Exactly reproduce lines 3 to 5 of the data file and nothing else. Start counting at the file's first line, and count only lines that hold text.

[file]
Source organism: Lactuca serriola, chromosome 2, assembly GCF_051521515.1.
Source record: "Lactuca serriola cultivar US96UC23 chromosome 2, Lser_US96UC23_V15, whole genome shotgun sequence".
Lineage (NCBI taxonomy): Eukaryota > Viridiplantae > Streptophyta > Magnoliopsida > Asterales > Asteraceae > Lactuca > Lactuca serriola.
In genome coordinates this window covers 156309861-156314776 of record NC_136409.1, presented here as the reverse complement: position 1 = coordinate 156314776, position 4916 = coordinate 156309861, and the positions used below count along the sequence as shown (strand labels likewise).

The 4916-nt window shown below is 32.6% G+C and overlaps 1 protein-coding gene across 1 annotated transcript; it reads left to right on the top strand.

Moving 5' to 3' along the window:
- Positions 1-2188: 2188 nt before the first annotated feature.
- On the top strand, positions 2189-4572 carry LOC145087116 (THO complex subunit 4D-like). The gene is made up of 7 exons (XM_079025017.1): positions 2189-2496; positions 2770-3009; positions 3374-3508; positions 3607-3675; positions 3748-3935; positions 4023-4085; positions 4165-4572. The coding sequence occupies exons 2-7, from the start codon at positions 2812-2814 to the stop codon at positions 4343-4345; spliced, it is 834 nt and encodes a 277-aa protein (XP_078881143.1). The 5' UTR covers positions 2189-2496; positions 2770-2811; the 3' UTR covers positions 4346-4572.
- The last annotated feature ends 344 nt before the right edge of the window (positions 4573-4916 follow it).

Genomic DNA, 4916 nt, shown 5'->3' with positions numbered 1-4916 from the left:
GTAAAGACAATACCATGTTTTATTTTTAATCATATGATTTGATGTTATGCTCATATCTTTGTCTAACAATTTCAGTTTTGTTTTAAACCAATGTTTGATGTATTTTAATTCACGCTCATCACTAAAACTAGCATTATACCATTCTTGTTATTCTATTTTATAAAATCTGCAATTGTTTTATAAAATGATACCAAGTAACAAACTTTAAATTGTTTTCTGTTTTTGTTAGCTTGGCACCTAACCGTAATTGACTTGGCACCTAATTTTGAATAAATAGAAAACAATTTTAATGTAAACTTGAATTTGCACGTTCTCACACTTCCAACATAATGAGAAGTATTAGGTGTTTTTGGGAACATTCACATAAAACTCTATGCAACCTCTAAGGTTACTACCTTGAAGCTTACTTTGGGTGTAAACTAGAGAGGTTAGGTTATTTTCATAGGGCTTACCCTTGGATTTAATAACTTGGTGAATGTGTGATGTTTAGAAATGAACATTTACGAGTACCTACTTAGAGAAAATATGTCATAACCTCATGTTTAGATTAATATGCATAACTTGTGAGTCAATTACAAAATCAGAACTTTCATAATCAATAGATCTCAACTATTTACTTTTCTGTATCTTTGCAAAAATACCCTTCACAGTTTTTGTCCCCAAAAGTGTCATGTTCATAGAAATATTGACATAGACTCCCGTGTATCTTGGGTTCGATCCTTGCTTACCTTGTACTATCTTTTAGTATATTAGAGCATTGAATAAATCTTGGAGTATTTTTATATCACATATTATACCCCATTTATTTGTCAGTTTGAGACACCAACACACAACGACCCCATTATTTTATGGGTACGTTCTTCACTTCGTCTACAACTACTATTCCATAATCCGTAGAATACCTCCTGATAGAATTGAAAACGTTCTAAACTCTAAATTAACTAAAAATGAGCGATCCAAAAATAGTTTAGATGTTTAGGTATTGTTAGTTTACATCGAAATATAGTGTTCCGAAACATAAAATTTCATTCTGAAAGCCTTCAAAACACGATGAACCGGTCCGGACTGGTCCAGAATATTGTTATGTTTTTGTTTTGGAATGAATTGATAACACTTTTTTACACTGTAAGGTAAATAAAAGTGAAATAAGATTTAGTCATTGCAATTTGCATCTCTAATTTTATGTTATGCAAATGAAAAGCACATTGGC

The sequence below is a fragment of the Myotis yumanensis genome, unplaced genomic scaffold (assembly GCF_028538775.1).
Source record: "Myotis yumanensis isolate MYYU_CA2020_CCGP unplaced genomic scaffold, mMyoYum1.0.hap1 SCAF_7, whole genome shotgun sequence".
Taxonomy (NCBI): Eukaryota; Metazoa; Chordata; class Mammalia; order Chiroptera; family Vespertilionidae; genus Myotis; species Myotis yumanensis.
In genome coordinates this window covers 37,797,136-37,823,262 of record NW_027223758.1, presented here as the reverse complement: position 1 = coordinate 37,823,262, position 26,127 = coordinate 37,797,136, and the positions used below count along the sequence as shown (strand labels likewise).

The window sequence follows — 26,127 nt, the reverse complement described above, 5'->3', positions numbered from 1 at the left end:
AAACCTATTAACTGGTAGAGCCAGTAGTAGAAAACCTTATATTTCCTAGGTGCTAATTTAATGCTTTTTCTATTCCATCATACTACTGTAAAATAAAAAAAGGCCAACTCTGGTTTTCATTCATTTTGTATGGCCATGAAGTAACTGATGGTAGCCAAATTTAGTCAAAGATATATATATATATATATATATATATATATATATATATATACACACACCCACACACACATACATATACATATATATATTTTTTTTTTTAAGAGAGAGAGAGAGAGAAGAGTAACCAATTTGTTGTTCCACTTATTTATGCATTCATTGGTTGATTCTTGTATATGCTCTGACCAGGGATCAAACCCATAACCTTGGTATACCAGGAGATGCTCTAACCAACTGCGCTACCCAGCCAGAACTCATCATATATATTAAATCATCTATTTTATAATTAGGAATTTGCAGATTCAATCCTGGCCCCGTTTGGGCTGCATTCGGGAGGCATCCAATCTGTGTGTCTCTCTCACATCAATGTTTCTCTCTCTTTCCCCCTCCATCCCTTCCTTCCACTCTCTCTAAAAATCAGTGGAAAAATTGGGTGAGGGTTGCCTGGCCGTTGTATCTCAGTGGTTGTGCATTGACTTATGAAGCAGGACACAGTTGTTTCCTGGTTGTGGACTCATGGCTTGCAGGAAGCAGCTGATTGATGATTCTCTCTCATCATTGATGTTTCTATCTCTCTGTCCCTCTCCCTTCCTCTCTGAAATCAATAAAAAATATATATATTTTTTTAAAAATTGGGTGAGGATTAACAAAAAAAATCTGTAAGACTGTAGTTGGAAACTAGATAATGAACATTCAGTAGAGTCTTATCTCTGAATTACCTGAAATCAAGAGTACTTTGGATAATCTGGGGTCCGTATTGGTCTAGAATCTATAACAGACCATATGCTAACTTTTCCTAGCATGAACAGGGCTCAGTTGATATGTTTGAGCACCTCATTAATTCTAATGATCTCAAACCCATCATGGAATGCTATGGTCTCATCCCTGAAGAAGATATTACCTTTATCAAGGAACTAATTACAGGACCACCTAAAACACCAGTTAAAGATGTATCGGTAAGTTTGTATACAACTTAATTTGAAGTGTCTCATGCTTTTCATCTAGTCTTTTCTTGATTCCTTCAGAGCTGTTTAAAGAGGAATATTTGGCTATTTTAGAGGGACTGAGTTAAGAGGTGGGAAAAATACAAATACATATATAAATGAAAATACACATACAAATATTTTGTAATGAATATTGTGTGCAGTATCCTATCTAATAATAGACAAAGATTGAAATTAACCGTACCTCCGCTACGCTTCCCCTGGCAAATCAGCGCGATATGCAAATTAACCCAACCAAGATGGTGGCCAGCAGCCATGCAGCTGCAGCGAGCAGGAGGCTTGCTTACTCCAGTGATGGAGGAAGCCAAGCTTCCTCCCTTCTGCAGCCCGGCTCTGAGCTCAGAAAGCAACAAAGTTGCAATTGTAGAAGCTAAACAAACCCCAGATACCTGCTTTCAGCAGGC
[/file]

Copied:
Lineage (NCBI taxonomy): Eukaryota > Viridiplantae > Streptophyta > Magnoliopsida > Asterales > Asteraceae > Lactuca > Lactuca serriola.
In genome coordinates this window covers 156309861-156314776 of record NC_136409.1, presented here as the reverse complement: position 1 = coordinate 156314776, position 4916 = coordinate 156309861, and the positions used below count along the sequence as shown (strand labels likewise).

The 4916-nt window shown below is 32.6% G+C and overlaps 1 protein-coding gene across 1 annotated transcript; it reads left to right on the top strand.